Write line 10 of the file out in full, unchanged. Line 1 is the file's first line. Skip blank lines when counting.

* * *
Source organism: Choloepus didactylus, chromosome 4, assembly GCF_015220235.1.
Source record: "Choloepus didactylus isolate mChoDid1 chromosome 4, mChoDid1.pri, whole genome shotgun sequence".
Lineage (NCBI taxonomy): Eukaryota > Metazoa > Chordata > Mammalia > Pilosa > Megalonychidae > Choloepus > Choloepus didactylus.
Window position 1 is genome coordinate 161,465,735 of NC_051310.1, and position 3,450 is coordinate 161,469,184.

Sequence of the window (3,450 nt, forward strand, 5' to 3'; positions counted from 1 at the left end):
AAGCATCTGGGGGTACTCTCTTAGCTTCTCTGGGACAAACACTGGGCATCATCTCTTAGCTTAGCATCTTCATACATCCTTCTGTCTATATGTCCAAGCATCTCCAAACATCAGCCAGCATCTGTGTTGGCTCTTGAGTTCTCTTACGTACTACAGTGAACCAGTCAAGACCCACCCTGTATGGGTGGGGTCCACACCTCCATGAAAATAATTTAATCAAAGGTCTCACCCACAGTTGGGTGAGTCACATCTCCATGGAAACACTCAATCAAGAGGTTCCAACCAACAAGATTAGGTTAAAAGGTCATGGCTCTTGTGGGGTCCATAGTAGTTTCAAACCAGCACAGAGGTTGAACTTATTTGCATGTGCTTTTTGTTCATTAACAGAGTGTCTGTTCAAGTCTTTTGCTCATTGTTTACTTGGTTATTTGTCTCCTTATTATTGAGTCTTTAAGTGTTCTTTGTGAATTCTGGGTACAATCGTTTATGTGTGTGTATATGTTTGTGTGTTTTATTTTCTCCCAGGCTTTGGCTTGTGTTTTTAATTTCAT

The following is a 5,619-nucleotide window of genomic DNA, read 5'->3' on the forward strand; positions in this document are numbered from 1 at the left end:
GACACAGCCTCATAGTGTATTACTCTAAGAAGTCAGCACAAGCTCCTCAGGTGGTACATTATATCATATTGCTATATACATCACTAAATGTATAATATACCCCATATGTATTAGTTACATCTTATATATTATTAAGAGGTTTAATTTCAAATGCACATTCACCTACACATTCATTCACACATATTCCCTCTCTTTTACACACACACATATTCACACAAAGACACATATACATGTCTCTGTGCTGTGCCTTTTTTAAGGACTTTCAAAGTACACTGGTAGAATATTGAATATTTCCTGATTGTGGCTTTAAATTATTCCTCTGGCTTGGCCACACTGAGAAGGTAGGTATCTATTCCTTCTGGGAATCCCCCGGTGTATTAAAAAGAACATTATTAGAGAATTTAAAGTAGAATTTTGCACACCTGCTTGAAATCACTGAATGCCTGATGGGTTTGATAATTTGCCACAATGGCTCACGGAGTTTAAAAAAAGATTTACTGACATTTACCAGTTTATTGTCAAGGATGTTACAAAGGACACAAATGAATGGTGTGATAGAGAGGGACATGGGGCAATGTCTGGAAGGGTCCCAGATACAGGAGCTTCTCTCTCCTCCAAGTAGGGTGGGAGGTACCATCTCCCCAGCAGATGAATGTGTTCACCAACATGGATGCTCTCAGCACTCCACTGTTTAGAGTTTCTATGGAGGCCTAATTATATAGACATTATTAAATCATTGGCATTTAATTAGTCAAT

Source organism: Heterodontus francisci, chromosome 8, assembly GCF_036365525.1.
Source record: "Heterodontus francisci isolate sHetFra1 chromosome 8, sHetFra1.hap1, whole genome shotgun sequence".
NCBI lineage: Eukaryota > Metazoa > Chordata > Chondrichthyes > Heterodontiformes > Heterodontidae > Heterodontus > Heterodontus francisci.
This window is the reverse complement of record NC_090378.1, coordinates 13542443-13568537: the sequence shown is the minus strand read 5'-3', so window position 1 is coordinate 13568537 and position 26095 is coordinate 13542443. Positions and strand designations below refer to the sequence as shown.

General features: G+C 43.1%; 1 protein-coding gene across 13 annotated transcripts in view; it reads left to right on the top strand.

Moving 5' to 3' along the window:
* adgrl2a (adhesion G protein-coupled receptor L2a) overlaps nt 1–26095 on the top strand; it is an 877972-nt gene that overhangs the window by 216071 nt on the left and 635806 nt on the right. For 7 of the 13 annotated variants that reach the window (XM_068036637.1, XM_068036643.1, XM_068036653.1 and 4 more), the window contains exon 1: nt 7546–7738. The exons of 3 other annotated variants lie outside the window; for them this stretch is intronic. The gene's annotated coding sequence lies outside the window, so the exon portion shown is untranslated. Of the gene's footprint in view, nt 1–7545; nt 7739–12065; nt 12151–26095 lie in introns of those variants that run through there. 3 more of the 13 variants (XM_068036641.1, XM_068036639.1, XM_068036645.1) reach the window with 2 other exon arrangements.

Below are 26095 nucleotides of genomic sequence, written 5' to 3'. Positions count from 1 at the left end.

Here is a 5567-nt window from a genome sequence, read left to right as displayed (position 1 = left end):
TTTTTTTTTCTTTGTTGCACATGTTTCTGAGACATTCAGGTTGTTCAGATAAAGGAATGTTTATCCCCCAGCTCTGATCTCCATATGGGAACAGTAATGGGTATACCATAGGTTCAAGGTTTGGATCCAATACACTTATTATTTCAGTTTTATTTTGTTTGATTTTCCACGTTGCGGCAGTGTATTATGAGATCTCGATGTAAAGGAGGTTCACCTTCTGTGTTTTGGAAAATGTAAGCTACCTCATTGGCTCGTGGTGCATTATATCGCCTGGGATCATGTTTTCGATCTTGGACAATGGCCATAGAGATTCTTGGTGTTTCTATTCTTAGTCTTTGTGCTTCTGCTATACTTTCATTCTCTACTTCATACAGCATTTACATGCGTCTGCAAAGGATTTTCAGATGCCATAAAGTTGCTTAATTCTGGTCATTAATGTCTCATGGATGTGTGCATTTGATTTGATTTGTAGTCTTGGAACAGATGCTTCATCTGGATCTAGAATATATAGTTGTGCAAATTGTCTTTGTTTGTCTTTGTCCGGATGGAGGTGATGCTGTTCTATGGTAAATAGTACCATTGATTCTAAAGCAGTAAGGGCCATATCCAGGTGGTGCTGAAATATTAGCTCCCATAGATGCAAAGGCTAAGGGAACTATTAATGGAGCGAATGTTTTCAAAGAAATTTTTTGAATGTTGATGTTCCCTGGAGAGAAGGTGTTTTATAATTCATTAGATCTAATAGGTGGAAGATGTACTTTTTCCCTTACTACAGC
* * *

Source record: "Heterodontus francisci isolate sHetFra1 chromosome 8, sHetFra1.hap1, whole genome shotgun sequence".